Over the last decade there has been a significant increase in the
diagnosis of developmental disabilities, specifically autism.
Whether it is caused by environmental or nutritional changes or
increased attention and more refined diagnoses, there is a growing
population of children with autism or with similar developmental
disabilities require new services. The treatment focus today is to
offer methods that provide education and interventions to increase
their quality of life.
One Evansville woman, inspired by her own children's needs, has
increased the choices available to these children locally. Kim
Derk, a certified applied behavior analyst who uses the Applied
Behavior Analysis theory, or ABA, first learned of the theory she
now offers professionally, when several of her own children
presented with autistic symptoms.
Derk and her husband, Jim, adopted six children from Hungary over
three years, beginning in the late 1990s. It took a year or two to
differentiate typical post-adoption issues from more specialized
diagnoses such as autism or ADHD.
"We were encouraged to move away from Evansville," Derk says,
"because of the complexity of our kids' cases." said Kim Derk, who
wanted to help her children. She began to research strategies for
helping them with their neuro-behavioral issues. "When the medicine
would wear off, we needed something else."
She learned that something else could be Applied Behavior
AN EFFECTIVE STRATEGY
Autism research repeatedly points to ABA as the most effective
strategy for helping children with neuro-behavioral issues replace
maladaptive behaviors with more helpful ones. Studies done by the
MIND Institute and the Center for Autism Research and Treatment,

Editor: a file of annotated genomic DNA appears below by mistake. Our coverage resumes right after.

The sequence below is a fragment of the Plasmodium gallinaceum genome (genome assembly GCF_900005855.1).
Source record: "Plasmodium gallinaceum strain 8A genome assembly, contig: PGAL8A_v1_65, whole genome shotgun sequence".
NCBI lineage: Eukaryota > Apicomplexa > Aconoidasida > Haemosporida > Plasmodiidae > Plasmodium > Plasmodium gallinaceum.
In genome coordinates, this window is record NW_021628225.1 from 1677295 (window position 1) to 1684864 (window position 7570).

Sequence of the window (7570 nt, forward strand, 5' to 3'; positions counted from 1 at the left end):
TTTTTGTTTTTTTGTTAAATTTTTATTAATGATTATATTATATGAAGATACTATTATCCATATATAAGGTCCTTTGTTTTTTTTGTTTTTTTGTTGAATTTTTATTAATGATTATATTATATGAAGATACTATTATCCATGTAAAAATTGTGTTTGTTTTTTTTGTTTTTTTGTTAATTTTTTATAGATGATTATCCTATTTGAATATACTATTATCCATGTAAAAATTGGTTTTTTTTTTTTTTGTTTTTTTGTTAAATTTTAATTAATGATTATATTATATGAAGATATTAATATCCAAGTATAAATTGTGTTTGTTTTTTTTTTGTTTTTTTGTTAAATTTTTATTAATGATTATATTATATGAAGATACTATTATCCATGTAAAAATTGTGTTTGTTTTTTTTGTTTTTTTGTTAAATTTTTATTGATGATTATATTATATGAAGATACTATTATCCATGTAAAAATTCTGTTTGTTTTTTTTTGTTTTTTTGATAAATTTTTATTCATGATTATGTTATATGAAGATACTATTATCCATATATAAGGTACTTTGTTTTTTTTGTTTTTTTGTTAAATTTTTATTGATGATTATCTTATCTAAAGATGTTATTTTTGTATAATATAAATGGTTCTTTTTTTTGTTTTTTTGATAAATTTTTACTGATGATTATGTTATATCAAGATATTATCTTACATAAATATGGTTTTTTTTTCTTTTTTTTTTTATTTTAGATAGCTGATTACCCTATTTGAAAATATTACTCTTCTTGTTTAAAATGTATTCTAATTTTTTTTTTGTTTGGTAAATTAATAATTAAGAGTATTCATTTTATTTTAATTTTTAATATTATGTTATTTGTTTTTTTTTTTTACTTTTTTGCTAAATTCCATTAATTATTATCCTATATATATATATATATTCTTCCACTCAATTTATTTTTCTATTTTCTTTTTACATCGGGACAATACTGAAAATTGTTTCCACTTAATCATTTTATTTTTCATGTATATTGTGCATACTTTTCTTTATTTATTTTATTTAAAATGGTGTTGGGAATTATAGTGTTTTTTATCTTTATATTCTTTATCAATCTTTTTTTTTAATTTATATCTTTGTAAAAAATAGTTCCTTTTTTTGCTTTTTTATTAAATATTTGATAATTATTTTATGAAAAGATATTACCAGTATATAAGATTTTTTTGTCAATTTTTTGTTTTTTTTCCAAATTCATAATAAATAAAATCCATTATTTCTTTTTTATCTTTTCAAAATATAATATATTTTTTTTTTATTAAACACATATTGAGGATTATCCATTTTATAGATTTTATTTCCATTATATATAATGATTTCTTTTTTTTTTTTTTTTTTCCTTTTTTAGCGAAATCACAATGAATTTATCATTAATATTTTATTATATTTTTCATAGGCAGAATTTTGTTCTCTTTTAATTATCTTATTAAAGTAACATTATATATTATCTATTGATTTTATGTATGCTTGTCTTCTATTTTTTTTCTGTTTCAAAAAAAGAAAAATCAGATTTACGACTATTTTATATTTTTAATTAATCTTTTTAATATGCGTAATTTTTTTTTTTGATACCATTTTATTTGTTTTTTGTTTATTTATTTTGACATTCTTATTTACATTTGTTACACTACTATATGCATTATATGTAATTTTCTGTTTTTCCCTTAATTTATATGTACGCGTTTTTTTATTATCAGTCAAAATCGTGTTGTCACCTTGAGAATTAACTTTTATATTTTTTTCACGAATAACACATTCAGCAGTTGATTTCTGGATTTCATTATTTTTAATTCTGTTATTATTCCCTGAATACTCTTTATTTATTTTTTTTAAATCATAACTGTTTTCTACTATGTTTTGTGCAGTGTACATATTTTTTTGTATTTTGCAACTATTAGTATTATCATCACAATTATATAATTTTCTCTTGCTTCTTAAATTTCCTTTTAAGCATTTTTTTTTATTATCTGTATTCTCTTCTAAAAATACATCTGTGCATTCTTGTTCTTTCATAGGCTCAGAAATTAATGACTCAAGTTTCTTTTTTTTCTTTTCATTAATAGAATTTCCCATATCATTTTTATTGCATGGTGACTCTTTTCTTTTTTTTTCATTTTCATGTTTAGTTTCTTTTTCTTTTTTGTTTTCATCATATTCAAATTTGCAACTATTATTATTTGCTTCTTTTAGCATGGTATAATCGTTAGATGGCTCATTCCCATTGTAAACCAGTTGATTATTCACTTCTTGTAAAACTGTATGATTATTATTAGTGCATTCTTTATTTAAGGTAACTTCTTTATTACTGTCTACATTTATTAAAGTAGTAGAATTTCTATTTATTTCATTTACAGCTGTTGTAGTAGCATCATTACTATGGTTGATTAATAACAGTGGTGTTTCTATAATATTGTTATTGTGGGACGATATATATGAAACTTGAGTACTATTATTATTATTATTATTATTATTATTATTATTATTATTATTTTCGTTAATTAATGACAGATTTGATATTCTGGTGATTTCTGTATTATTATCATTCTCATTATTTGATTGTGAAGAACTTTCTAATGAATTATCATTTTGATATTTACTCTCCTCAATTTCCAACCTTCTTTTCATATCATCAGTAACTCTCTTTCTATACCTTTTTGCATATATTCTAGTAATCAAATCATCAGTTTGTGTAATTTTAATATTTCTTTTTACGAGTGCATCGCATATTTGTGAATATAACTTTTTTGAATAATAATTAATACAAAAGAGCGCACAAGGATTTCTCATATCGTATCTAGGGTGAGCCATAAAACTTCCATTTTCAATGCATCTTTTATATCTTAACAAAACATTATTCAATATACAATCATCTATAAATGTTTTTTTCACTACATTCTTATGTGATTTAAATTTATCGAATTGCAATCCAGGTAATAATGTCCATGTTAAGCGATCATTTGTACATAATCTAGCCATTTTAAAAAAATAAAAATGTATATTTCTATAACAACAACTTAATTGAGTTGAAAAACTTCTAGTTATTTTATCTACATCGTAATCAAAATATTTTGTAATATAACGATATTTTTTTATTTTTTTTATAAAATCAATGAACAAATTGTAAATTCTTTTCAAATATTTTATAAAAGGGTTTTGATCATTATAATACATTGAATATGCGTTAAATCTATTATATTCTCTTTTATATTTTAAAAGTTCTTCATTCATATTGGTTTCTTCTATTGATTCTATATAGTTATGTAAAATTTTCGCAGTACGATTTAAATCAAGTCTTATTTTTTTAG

both in California, have demonstrated the effectiveness of ABA
therapy in increasing communication and decreasing negative
behaviors with autistic patients.
Unfortunately for the Derks, ABA was still not widely available
in this area, Kim Derk said. Though behavior analysts began to
study ABA's effectiveness in autism treatment in the 1960s,
Evansville still did not offer ABA options, she said.
As a concerned mother, Kim Derk dedicated herself to learning
about the ABA strategies. She received dual certification at
Southern Illinois University in Carbondale, Ill., and through Ball
State University in Muncie, Ind., to earn her master's degree
online and through weekend classes. She brought the techniques and
strategies she learned home - and it helped her family.
By 2005, Kim Derk began to consider using the strategies she
employed at home to help other families. "My kids are the
inspiration," she says.
She began Behavior Network in 2005, providing outside therapy to
children with neuro-behavioral issues.
With a small office and a plan to work with families in their
homes, Kim Derk began Lifesong Academy therapeutic center, an
organization that now offers the ABA resources to Evansville area.
Offering a wide range of treatment options, the center caters to
children with neuro-behavioral issues such as ADHD, autism,
Asperger's, trauma, abuse and mood disorders.
"The whole place is built on evidence-and research-based
interventions," Kim Derk says of the methodology. The center is
highly ABA-focused because "behavior is really a form of
Negative behaviors, such as a child who throws things in the
classroom, is often an indication the child is experiencing a need
that is not being met. The children are often unable to communicate
their needs. Since poor communication and difficulty with social
interaction is common among those with neuro-behavioral conditions,
the center focuses on helping children learn and practice
A CUSTOMIZED APPROACH
Upon entering Lifesong Academy, every student receives a
From this assessment, therapists work with the family and other
professionals involved in a child's care to develop a customized
treatment plan. …